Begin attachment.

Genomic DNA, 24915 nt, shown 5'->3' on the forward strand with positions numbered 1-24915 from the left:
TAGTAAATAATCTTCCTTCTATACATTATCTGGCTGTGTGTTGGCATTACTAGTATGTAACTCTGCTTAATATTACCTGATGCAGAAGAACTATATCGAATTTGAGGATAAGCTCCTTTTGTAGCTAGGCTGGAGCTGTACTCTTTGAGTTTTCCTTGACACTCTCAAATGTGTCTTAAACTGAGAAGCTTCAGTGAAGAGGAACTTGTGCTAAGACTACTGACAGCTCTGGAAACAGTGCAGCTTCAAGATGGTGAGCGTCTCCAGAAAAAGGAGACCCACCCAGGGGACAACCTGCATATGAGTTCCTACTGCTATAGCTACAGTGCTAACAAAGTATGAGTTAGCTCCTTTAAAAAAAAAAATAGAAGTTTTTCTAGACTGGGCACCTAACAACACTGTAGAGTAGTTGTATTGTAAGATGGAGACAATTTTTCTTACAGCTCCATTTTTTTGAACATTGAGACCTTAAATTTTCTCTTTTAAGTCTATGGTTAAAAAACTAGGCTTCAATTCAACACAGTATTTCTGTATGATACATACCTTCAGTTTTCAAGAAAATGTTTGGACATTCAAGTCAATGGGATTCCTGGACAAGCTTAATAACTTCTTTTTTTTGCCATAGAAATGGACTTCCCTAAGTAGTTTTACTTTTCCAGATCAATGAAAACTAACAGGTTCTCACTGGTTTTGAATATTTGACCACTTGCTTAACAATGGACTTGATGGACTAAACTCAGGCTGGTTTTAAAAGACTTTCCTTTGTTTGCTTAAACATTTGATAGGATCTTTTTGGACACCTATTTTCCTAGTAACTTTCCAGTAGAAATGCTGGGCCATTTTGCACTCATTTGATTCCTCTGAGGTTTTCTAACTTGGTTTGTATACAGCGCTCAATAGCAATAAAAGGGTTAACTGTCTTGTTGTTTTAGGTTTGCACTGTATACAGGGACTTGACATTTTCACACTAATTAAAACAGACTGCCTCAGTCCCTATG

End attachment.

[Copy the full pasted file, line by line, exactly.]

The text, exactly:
Genomic DNA, 24915 nt, shown 5'->3' on the forward strand with positions numbered 1-24915 from the left:
TAGTAAATAATCTTCCTTCTATACATTATCTGGCTGTGTGTTGGCATTACTAGTATGTAACTCTGCTTAATATTACCTGATGCAGAAGAACTATATCGAATTTGAGGATAAGCTCCTTTTGTAGCTAGGCTGGAGCTGTACTCTTTGAGTTTTCCTTGACACTCTCAAATGTGTCTTAAACTGAGAAGCTTCAGTGAAGAGGAACTTGTGCTAAGACTACTGACAGCTCTGGAAACAGTGCAGCTTCAAGATGGTGAGCGTCTCCAGAAAAAGGAGACCCACCCAGGGGACAACCTGCATATGAGTTCCTACTGCTATAGCTACAGTGCTAACAAAGTATGAGTTAGCTCCTTTAAAAAAAAAAATAGAAGTTTTTCTAGACTGGGCACCTAACAACACTGTAGAGTAGTTGTATTGTAAGATGGAGACAATTTTTCTTACAGCTCCATTTTTTTGAACATTGAGACCTTAAATTTTCTCTTTTAAGTCTATGGTTAAAAAACTAGGCTTCAATTCAACACAGTATTTCTGTATGATACATACCTTCAGTTTTCAAGAAAATGTTTGGACATTCAAGTCAATGGGATTCCTGGACAAGCTTAATAACTTCTTTTTTTTGCCATAGAAATGGACTTCCCTAAGTAGTTTTACTTTTCCAGATCAATGAAAACTAACAGGTTCTCACTGGTTTTGAATATTTGACCACTTGCTTAACAATGGACTTGATGGACTAAACTCAGGCTGGTTTTAAAAGACTTTCCTTTGTTTGCTTAAACATTTGATAGGATCTTTTTGGACACCTATTTTCCTAGTAACTTTCCAGTAGAAATGCTGGGCCATTTTGCACTCATTTGATTCCTCTGAGGTTTTCTAACTTGGTTTGTATACAGCGCTCAATAGCAATAAAAGGGTTAACTGTCTTGTTGTTTTAGGTTTGCACTGTATACAGGGACTTGACATTTTCACACTAATTAAAACAGACTGCCTCAGTCCCTATG